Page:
— John Muir

Everybody needs beauty as well as bread, places to play in and pray in, where nature may heal and give strength to body and soul.

— John Muir

Never does nature say one thing and wisdom another. 

— Juvenal, Satires

Forget not that the earth delights to feel your bare feet and the winds long to play with your hair. 

— Kahlil Gibran

My heart that was rapt away by the wild cherry blossoms – will it return to my body when they scatter? 

— Kotomichi

The foot that is familiar with the grass belongs usually to a man of lighter heart than he whose soles seldom wander from the pavement; and the best elixir vitæ is a run, as often as we can contrive it, amid the sweets of new and lovely scenery, where nature sits, fresh from the hand of the Creator, almost chiding us for our delay.

— Leo Hartley Grindon, “Insects,” The Little Things of Nature: Considered Especially in Relation to the Divine Benevolence, 1865

A wise man can do no better than to turn from the churches and look up through the airy majesty of the wayside trees with exultation, with resignation, at the unconquerable unimplicated sun. 

— Llewelyn Powys

The dance of the palm trees, the oceans calling, the first rays of sun and heaven is here. 

— Mike Dolan

And I learned what is obvious to a child. That life is simply a collection of little lives, each lived one day at a time. That each day should be spent finding beauty in flowers and poetry and talking to animals. That a day spent with dreaming and sunsets and refreshing breezes cannot be bettered.

— Nicholas Sparks

Look at the trees, look at the birds, look at the clouds, look at the stars… and if you have eyes you will be able to see that the whole existence is joyful.  Everything is simply happy.  Trees are happy for no reason; they are not going to become prime ministers or presidents and they are not going to become rich and they will never have any bank balance.  Look at the flowers – for no reason.  It is simply unbelievable how happy flowers are.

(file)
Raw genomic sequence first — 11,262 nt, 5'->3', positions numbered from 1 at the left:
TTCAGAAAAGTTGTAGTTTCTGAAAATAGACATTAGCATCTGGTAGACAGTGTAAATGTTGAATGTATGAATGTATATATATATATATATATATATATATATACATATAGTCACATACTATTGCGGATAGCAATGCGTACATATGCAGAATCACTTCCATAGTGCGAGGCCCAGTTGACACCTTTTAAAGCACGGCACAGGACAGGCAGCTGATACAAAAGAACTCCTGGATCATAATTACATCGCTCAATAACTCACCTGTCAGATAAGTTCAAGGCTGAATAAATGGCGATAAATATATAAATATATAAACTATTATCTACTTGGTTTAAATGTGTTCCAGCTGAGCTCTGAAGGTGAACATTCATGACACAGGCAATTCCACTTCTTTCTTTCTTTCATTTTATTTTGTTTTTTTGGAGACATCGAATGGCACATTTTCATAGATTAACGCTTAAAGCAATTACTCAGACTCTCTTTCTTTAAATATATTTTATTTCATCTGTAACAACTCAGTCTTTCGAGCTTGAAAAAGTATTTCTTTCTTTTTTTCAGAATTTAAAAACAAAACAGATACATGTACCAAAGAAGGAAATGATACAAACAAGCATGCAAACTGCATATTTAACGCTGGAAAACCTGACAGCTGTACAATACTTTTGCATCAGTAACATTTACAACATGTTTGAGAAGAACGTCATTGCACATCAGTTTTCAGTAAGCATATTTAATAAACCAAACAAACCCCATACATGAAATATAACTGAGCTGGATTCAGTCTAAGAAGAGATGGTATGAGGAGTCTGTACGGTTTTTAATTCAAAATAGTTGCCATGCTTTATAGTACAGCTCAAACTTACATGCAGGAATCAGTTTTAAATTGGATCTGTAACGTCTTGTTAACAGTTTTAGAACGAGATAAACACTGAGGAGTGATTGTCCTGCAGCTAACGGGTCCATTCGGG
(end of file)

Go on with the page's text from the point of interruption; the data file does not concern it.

— Osho

How cunningly nature hides every wrinkle of her inconceivable antiquity under roses and violets and morning dew! 

— Ralph Waldo Emerson

Breathless, we flung us on a windy hill,
Laughed in the sun, and kissed the lovely grass.

— Rupert Brooke

As you sit on the hillside, or lie prone under the trees of the forest, or sprawl wet-legged by a mountain stream, the great door, that does not look like a door, opens. 

— Stephen Graham, The Gentle Art of Tramping

As a child, one has that magical capacity to move among the many eras of the earth; to see the land as an animal does; to experience the sky from the perspective of a flower or a bee; to feel the earth quiver and breathe beneath us; to know a hundred different smells of mud and listen unself- consciously to the soughing of the trees.

— Valerie Andrews, A Passion for this Earth

I believe a leaf of grass is no less than the journey-work of the stars.

— Walt Whitman

Great things are done when men and mountains meet.  This is not done by jostling in the street. 

— William Blake

And this, our life, exempt from public haunt, finds tongues in trees, books in the running brooks, sermons in stones, and good in everything. 

— William Shakespeare
 Posted by on December 2, 2012